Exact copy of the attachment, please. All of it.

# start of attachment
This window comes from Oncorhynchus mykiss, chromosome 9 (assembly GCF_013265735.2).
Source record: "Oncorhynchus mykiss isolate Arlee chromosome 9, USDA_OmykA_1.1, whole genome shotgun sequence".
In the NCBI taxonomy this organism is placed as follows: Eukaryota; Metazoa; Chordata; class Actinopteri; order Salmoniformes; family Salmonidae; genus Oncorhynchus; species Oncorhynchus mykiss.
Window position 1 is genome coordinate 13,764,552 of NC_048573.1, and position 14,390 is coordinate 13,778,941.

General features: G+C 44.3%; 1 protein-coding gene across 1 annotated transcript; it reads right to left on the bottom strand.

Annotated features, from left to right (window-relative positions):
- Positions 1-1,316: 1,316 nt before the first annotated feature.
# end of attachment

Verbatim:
This window comes from Oncorhynchus mykiss, chromosome 9 (assembly GCF_013265735.2).
Source record: "Oncorhynchus mykiss isolate Arlee chromosome 9, USDA_OmykA_1.1, whole genome shotgun sequence".
In the NCBI taxonomy this organism is placed as follows: Eukaryota; Metazoa; Chordata; class Actinopteri; order Salmoniformes; family Salmonidae; genus Oncorhynchus; species Oncorhynchus mykiss.
Window position 1 is genome coordinate 13,764,552 of NC_048573.1, and position 14,390 is coordinate 13,778,941.

General features: G+C 44.3%; 1 protein-coding gene across 1 annotated transcript; it reads right to left on the bottom strand.

Annotated features, from left to right (window-relative positions):
- Positions 1-1,316: 1,316 nt before the first annotated feature.